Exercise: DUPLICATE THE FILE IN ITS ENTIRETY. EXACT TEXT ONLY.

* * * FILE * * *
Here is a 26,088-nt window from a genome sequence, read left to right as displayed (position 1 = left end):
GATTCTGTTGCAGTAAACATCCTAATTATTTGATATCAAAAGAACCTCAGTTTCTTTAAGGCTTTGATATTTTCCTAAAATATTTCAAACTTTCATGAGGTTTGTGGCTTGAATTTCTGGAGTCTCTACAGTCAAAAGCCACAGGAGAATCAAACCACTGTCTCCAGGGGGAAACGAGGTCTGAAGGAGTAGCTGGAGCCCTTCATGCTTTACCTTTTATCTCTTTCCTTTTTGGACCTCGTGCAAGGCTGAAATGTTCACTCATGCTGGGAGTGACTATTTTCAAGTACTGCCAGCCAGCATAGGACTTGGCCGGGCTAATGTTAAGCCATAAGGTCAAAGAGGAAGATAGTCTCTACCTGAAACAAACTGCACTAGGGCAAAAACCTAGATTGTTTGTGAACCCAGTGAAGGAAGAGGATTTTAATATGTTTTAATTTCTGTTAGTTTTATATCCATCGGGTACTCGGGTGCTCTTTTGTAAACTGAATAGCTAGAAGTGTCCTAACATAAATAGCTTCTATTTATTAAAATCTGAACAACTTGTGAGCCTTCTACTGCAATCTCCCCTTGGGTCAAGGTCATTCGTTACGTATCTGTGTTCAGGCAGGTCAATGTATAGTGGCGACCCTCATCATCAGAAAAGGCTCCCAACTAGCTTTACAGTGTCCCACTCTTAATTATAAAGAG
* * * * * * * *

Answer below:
Here is a 26,088-nt window from a genome sequence, read left to right as displayed (position 1 = left end):
GATTCTGTTGCAGTAAACATCCTAATTATTTGATATCAAAAGAACCTCAGTTTCTTTAAGGCTTTGATATTTTCCTAAAATATTTCAAACTTTCATGAGGTTTGTGGCTTGAATTTCTGGAGTCTCTACAGTCAAAAGCCACAGGAGAATCAAACCACTGTCTCCAGGGGGAAACGAGGTCTGAAGGAGTAGCTGGAGCCCTTCATGCTTTACCTTTTATCTCTTTCCTTTTTGGACCTCGTGCAAGGCTGAAATGTTCACTCATGCTGGGAGTGACTATTTTCAAGTACTGCCAGCCAGCATAGGACTTGGCCGGGCTAATGTTAAGCCATAAGGTCAAAGAGGAAGATAGTCTCTACCTGAAACAAACTGCACTAGGGCAAAAACCTAGATTGTTTGTGAACCCAGTGAAGGAAGAGGATTTTAATATGTTTTAATTTCTGTTAGTTTTATATCCATCGGGTACTCGGGTGCTCTTTTGTAAACTGAATAGCTAGAAGTGTCCTAACATAAATAGCTTCTATTTATTAAAATCTGAACAACTTGTGAGCCTTCTACTGCAATCTCCCCTTGGGTCAAGGTCATTCGTTACGTATCTGTGTTCAGGCAGGTCAATGTATAGTGGCGACCCTCATCATCAGAAAAGGCTCCCAACTAGCTTTACAGTGTCCCACTCTTAATTATAAAGAG